My propsed concept requires that the errors are static or at least very slow in variation in order to work which I take it is not the case.

Thanks Jonas

The errors would even out if you averaged the position over a long enough time if you knew that the GPS receiver was definitely not moving.

DGPS removes the deliberate errors, any other errors will be factors like the clock precision inside the GPS module.

Looking online for RTK it looks like you'd need a special receiver to be able to get access to the phase information of the signal.

You may be able to do that using some sort of software defined radio, I've been messing around with those cheap USB TV dongles which there is a hacked driver to enable SDR, and someone has received GPS using a modified dongle with a replacement crystal reference, but whether even that sort of thing would give you the signal phase to the desired accuracy is debatable, but still probably worth a look

rogerClark:

even under the best conditions, the reported position wanders around in a seemingly random path

This is done by design. Its to prevent civilian uses of GPS getting a completely accurate position.

It sounds like you're talking about selective availability which did indeed introduce position error for non-military users. According to wikipedia, that 'feature' has been disabled since 2000. The variation in position observed is due to (among other things) atmospheric & space interference.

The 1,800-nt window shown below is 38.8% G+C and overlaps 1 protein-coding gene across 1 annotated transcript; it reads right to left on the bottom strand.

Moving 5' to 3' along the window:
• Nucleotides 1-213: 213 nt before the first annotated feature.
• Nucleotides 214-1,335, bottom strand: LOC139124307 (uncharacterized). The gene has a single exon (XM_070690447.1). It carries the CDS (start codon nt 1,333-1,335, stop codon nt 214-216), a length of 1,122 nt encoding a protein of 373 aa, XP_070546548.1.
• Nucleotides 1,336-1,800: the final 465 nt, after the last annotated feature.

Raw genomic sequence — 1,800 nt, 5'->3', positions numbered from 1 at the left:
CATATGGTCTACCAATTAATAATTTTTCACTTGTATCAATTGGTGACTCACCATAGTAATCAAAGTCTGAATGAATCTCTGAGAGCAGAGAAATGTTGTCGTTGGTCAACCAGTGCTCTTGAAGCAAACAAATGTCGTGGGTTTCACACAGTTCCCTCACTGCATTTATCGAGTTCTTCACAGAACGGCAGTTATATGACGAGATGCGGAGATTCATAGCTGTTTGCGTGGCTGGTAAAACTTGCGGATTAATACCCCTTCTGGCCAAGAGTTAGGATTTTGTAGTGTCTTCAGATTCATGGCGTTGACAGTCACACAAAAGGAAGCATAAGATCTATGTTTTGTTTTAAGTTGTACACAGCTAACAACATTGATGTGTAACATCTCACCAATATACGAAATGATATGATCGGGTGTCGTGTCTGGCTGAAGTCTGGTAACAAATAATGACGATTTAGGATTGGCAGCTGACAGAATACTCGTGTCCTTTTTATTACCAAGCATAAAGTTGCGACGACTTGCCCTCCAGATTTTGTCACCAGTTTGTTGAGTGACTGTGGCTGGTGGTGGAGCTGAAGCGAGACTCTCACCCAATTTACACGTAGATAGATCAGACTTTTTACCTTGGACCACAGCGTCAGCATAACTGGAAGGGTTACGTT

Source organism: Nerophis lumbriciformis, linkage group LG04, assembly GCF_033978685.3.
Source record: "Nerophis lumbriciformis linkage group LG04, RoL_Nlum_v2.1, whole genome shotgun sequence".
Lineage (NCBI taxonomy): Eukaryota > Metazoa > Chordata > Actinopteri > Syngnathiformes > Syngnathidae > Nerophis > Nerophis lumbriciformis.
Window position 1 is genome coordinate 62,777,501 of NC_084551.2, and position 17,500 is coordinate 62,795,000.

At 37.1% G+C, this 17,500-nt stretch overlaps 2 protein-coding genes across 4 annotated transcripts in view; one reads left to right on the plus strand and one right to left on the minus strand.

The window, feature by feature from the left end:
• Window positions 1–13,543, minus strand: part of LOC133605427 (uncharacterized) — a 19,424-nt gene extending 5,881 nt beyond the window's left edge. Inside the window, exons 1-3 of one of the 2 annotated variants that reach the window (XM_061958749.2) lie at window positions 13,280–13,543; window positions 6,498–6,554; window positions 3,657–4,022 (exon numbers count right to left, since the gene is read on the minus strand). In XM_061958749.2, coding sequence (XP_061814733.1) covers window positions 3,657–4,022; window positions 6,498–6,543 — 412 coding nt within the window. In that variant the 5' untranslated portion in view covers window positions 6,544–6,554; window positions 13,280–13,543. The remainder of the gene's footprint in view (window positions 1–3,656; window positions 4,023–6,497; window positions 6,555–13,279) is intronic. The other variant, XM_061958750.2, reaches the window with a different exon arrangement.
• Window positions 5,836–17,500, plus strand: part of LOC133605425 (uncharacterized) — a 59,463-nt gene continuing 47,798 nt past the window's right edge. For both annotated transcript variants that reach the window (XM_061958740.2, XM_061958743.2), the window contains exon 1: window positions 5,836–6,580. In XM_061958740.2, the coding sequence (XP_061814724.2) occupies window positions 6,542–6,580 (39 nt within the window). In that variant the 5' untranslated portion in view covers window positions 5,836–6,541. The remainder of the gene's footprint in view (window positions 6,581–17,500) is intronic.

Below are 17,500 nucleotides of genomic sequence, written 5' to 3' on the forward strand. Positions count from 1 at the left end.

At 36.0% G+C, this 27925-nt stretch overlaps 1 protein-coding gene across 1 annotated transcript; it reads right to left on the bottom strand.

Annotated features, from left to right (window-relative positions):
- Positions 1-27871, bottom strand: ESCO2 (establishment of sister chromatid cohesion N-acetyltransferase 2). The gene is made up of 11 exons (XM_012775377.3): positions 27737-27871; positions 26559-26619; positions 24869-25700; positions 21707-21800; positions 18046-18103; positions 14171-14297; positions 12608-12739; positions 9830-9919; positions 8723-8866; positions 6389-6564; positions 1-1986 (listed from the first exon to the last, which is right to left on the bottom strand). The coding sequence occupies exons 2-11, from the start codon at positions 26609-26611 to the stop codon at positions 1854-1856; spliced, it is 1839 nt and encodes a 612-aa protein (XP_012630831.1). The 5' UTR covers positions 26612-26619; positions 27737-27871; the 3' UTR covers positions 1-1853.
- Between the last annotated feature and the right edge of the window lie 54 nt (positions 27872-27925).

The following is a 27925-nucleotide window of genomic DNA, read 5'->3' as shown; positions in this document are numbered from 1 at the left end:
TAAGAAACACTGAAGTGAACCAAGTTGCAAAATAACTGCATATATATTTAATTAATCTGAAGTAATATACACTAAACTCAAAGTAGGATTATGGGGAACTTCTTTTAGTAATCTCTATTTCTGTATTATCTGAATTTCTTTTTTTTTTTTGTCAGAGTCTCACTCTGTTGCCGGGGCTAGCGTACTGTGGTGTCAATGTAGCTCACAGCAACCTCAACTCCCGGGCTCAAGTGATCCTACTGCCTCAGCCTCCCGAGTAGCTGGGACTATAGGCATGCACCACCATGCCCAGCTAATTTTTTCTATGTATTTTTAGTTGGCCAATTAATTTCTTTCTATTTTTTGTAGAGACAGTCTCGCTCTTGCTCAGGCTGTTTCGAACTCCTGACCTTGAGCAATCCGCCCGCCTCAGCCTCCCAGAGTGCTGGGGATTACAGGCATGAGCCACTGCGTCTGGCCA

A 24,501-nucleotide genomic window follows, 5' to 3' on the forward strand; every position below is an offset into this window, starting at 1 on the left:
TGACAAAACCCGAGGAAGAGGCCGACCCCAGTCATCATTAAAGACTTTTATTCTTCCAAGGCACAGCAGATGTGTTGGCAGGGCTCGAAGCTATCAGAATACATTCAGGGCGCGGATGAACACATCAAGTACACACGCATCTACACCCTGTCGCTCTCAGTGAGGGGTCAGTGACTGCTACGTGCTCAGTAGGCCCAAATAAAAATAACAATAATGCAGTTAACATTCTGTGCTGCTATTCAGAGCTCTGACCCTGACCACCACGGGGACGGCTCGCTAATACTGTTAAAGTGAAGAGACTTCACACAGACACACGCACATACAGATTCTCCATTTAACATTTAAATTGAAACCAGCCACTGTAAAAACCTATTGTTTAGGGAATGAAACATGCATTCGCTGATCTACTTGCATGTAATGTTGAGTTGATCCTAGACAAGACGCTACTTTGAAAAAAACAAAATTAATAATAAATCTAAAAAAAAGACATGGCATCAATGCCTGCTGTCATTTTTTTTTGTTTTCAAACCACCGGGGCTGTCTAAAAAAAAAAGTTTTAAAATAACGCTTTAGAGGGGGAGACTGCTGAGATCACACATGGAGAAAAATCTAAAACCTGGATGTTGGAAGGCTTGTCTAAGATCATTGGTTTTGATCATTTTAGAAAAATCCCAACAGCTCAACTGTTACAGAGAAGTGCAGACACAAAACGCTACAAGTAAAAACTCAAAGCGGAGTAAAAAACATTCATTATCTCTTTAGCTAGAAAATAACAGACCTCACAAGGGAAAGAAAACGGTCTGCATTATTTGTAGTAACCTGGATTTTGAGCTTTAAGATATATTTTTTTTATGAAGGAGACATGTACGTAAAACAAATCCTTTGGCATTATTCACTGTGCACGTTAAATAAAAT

Agreed on Selective Availability. For comparison, the Russian GLONASS satellite system gives no better accuracy than the satellites lofted by the U.S., but I understand that combining the two (possible now with some GPS receivers) can lead to slightly improved accuracy. If anyone could develop a cheap reference system that would give cm accuracy, it would be unbelievably popular.

As it is, GPS can be nearly useless for amateur robot navigation - especially in the vicinity of buildings or other large objects. Signal reflections and other sources of interference can introduce erratic positional errors greater than 20 meters.

The "NavSpark" line of GPS receivers includes a model (~$80) that will output "raw" data that they've demonstrated to be capable of ~20cm accuracy when used in pairs. The NavSpark site includes a number of examples of how differential GPS is set up.

You'll also want to investigate "RTKLib" and its associated tutorials.

For someone with the time and dedication (and about $300) I don't think it's unreasonable to expect that ~20cm accuracy.

I don't think it's unreasonable to expect that ~20cm accuracy.

That is a remarkably cautious statement!

The Indiegogo site https://www.indiegogo.com/projects/navspark-arduino-compatible-with-gps-gnss-receiver seems rather unclear on just what one can expect from the NavSpark boards.

But the question remains. An independent GPS unit capable of cm accuracy and costing less than (for example) $500 would command an enormous market, so why isn't it here already?

jremington: An independent GPS unit capable of cm accuracy and costing less than (for example) $500 would command an enormous market, so why isn't it here already?